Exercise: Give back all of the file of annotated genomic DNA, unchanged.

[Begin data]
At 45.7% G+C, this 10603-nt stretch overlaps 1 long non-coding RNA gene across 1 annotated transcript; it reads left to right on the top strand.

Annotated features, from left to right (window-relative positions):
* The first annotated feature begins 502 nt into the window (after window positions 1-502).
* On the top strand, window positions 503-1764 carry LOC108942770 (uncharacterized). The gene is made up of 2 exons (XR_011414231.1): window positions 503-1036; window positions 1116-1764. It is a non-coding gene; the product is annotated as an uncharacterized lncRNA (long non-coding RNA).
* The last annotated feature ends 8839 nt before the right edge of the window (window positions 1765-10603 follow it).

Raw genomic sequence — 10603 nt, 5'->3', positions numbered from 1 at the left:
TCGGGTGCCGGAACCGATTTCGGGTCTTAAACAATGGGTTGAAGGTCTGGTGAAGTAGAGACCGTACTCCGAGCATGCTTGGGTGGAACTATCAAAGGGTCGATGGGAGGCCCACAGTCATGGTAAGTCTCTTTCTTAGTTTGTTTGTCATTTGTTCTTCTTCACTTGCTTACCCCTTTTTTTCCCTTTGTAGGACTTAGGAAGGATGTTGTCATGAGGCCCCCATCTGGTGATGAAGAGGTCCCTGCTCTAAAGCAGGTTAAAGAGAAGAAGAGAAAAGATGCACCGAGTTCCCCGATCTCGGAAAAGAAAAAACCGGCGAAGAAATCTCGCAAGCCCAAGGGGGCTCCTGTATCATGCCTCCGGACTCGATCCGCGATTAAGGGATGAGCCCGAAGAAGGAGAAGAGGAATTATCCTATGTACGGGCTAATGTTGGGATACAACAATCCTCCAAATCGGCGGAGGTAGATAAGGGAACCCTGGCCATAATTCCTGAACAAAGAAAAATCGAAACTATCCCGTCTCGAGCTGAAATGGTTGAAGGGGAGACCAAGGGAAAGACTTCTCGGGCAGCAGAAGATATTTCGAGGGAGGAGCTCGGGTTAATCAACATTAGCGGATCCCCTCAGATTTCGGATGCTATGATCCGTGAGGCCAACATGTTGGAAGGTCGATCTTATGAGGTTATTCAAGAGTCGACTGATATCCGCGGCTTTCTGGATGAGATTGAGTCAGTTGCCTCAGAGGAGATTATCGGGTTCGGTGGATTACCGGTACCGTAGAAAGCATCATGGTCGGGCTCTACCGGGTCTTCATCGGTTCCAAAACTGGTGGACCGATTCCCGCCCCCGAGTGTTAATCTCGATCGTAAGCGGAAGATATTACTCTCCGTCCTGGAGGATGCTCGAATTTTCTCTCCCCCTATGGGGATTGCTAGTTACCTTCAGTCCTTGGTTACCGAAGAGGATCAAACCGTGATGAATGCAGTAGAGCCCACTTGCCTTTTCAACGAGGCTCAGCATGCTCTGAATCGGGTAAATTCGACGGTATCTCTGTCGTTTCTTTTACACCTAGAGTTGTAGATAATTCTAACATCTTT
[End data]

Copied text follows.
At 45.7% G+C, this 10603-nt stretch overlaps 1 long non-coding RNA gene across 1 annotated transcript; it reads left to right on the top strand.

Annotated features, from left to right (window-relative positions):
* The first annotated feature begins 502 nt into the window (after window positions 1-502).
* On the top strand, window positions 503-1764 carry LOC108942770 (uncharacterized). The gene is made up of 2 exons (XR_011414231.1): window positions 503-1036; window positions 1116-1764. It is a non-coding gene; the product is annotated as an uncharacterized lncRNA (long non-coding RNA).
* The last annotated feature ends 8839 nt before the right edge of the window (window positions 1765-10603 follow it).

Raw genomic sequence — 10603 nt, 5'->3', positions numbered from 1 at the left:
TCGGGTGCCGGAACCGATTTCGGGTCTTAAACAATGGGTTGAAGGTCTGGTGAAGTAGAGACCGTACTCCGAGCATGCTTGGGTGGAACTATCAAAGGGTCGATGGGAGGCCCACAGTCATGGTAAGTCTCTTTCTTAGTTTGTTTGTCATTTGTTCTTCTTCACTTGCTTACCCCTTTTTTTCCCTTTGTAGGACTTAGGAAGGATGTTGTCATGAGGCCCCCATCTGGTGATGAAGAGGTCCCTGCTCTAAAGCAGGTTAAAGAGAAGAAGAGAAAAGATGCACCGAGTTCCCCGATCTCGGAAAAGAAAAAACCGGCGAAGAAATCTCGCAAGCCCAAGGGGGCTCCTGTATCATGCCTCCGGACTCGATCCGCGATTAAGGGATGAGCCCGAAGAAGGAGAAGAGGAATTATCCTATGTACGGGCTAATGTTGGGATACAACAATCCTCCAAATCGGCGGAGGTAGATAAGGGAACCCTGGCCATAATTCCTGAACAAAGAAAAATCGAAACTATCCCGTCTCGAGCTGAAATGGTTGAAGGGGAGACCAAGGGAAAGACTTCTCGGGCAGCAGAAGATATTTCGAGGGAGGAGCTCGGGTTAATCAACATTAGCGGATCCCCTCAGATTTCGGATGCTATGATCCGTGAGGCCAACATGTTGGAAGGTCGATCTTATGAGGTTATTCAAGAGTCGACTGATATCCGCGGCTTTCTGGATGAGATTGAGTCAGTTGCCTCAGAGGAGATTATCGGGTTCGGTGGATTACCGGTACCGTAGAAAGCATCATGGTCGGGCTCTACCGGGTCTTCATCGGTTCCAAAACTGGTGGACCGATTCCCGCCCCCGAGTGTTAATCTCGATCGTAAGCGGAAGATATTACTCTCCGTCCTGGAGGATGCTCGAATTTTCTCTCCCCCTATGGGGATTGCTAGTTACCTTCAGTCCTTGGTTACCGAAGAGGATCAAACCGTGATGAATGCAGTAGAGCCCACTTGCCTTTTCAACGAGGCTCAGCATGCTCTGAATCGGGTAAATTCGACGGTATCTCTGTCGTTTCTTTTACACCTAGAGTTGTAGATAATTCTAACATCTTT